Frank Wolff: The Home that Never Was: Rethinking Space and Memory in Late Nineteenth and Twentieth-Century Jewish History [Abstract]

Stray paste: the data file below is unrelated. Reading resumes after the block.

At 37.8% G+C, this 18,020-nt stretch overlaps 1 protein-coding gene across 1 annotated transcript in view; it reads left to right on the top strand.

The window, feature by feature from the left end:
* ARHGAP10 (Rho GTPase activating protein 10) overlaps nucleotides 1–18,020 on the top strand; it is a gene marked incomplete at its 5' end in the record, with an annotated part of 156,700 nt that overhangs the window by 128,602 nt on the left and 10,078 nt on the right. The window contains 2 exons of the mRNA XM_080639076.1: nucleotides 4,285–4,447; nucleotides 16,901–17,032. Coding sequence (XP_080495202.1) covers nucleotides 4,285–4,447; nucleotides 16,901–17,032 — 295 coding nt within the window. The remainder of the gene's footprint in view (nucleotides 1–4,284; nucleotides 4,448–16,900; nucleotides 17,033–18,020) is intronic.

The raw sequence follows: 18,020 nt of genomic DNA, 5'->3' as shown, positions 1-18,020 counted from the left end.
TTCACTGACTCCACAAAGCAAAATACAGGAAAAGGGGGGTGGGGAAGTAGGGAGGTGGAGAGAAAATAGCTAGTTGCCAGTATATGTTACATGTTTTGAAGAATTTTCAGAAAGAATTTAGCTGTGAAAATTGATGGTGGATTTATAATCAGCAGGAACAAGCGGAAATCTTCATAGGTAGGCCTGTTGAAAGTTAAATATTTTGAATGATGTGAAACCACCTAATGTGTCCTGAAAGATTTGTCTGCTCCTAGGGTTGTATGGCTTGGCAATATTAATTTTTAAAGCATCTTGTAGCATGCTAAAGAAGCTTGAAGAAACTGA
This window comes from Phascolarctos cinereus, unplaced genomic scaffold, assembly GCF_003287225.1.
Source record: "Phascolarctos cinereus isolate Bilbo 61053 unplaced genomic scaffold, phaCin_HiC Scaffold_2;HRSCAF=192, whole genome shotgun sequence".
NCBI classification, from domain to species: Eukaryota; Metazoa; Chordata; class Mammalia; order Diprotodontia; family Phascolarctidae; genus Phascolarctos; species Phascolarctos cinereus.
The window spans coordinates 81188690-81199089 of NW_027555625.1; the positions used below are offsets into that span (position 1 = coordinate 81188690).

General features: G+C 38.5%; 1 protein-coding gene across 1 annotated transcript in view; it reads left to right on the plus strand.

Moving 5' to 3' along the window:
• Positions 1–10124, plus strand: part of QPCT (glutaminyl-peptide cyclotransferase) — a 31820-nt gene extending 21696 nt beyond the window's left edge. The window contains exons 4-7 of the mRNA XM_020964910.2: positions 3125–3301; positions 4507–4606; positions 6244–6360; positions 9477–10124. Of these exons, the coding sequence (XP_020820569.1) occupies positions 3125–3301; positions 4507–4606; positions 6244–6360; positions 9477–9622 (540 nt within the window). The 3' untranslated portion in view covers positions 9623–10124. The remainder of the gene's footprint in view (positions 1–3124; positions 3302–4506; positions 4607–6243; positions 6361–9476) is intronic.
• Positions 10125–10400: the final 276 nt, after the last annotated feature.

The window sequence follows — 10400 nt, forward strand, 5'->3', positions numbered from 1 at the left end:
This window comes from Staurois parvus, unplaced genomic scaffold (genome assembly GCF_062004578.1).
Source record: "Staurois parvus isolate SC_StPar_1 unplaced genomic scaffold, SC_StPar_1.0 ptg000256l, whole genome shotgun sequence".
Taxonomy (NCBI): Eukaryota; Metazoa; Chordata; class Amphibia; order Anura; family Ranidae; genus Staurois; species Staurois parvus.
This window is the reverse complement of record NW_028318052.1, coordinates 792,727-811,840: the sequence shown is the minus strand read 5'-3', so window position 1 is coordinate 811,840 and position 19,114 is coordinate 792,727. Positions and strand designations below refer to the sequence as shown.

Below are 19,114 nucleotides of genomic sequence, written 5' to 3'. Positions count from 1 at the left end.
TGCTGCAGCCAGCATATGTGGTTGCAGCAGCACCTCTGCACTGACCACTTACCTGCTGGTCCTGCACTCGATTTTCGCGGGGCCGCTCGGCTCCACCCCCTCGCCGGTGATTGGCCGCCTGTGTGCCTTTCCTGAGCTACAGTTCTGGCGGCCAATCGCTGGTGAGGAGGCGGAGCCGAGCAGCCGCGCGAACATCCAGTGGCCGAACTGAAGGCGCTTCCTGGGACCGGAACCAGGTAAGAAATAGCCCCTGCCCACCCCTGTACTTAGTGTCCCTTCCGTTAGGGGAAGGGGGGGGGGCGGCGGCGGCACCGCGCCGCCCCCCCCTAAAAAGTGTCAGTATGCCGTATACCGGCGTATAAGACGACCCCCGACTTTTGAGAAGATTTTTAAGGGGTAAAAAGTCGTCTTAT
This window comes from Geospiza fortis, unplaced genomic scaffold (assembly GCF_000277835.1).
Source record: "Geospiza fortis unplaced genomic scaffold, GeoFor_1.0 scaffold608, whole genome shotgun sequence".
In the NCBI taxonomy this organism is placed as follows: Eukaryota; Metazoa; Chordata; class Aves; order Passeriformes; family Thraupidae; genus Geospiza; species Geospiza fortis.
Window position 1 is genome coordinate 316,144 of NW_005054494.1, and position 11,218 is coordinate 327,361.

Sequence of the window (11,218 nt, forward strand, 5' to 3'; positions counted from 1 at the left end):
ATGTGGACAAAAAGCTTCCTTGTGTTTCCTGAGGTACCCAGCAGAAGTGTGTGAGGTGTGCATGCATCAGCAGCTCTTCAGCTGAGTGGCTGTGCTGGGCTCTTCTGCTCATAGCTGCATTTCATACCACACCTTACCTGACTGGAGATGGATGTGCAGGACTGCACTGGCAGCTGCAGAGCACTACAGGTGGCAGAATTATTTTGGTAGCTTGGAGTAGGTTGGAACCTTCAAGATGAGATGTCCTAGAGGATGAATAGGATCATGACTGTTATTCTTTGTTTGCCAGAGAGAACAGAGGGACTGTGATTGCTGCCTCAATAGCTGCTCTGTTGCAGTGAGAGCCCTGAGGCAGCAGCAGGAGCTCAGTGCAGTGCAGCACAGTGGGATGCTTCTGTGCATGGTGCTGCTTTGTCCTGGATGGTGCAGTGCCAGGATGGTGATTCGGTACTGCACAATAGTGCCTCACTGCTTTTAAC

Recent research on Jewish migration and “Jewish spaces” usually asks for the relevance of “Jewish spaces” in Jewish life. This article looks the other way and examines how the changing conditions of Jewish life altered emigrant’s perceptions of their “old home” in East Europe. It argues that in Jewish memory East Europe functioned as a mythscape which changed from a repressive and revolutionary over a progressive to the lost “old home”. As a result the article calls to more carefully historicize processes of Jewish memory and spatial semantics as expressions of relations between conflicting groups.